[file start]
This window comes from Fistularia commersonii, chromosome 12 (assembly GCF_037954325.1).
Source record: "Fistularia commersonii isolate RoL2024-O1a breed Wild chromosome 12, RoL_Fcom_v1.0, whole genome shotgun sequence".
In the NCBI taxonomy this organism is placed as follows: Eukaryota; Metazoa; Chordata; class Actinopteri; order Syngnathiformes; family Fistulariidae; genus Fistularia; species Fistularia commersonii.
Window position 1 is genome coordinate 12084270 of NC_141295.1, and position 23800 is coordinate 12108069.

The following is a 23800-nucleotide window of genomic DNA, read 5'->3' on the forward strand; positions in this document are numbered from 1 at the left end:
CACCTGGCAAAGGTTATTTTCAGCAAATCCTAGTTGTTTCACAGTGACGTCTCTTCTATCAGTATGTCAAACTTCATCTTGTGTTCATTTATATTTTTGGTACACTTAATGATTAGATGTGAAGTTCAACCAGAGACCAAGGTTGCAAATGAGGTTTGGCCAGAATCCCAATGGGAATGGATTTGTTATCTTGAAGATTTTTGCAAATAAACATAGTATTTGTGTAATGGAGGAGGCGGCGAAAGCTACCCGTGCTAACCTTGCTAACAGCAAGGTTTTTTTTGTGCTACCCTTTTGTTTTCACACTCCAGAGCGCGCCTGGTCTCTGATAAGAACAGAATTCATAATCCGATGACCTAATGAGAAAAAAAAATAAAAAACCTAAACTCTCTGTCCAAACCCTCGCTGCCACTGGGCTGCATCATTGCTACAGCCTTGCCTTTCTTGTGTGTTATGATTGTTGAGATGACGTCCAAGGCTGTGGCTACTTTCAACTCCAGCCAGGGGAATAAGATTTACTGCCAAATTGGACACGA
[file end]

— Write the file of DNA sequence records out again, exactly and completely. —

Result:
This window comes from Fistularia commersonii, chromosome 12 (assembly GCF_037954325.1).
Source record: "Fistularia commersonii isolate RoL2024-O1a breed Wild chromosome 12, RoL_Fcom_v1.0, whole genome shotgun sequence".
In the NCBI taxonomy this organism is placed as follows: Eukaryota; Metazoa; Chordata; class Actinopteri; order Syngnathiformes; family Fistulariidae; genus Fistularia; species Fistularia commersonii.
Window position 1 is genome coordinate 12084270 of NC_141295.1, and position 23800 is coordinate 12108069.

The following is a 23800-nucleotide window of genomic DNA, read 5'->3' on the forward strand; positions in this document are numbered from 1 at the left end:
CACCTGGCAAAGGTTATTTTCAGCAAATCCTAGTTGTTTCACAGTGACGTCTCTTCTATCAGTATGTCAAACTTCATCTTGTGTTCATTTATATTTTTGGTACACTTAATGATTAGATGTGAAGTTCAACCAGAGACCAAGGTTGCAAATGAGGTTTGGCCAGAATCCCAATGGGAATGGATTTGTTATCTTGAAGATTTTTGCAAATAAACATAGTATTTGTGTAATGGAGGAGGCGGCGAAAGCTACCCGTGCTAACCTTGCTAACAGCAAGGTTTTTTTTGTGCTACCCTTTTGTTTTCACACTCCAGAGCGCGCCTGGTCTCTGATAAGAACAGAATTCATAATCCGATGACCTAATGAGAAAAAAAAATAAAAAACCTAAACTCTCTGTCCAAACCCTCGCTGCCACTGGGCTGCATCATTGCTACAGCCTTGCCTTTCTTGTGTGTTATGATTGTTGAGATGACGTCCAAGGCTGTGGCTACTTTCAACTCCAGCCAGGGGAATAAGATTTACTGCCAAATTGGACACGA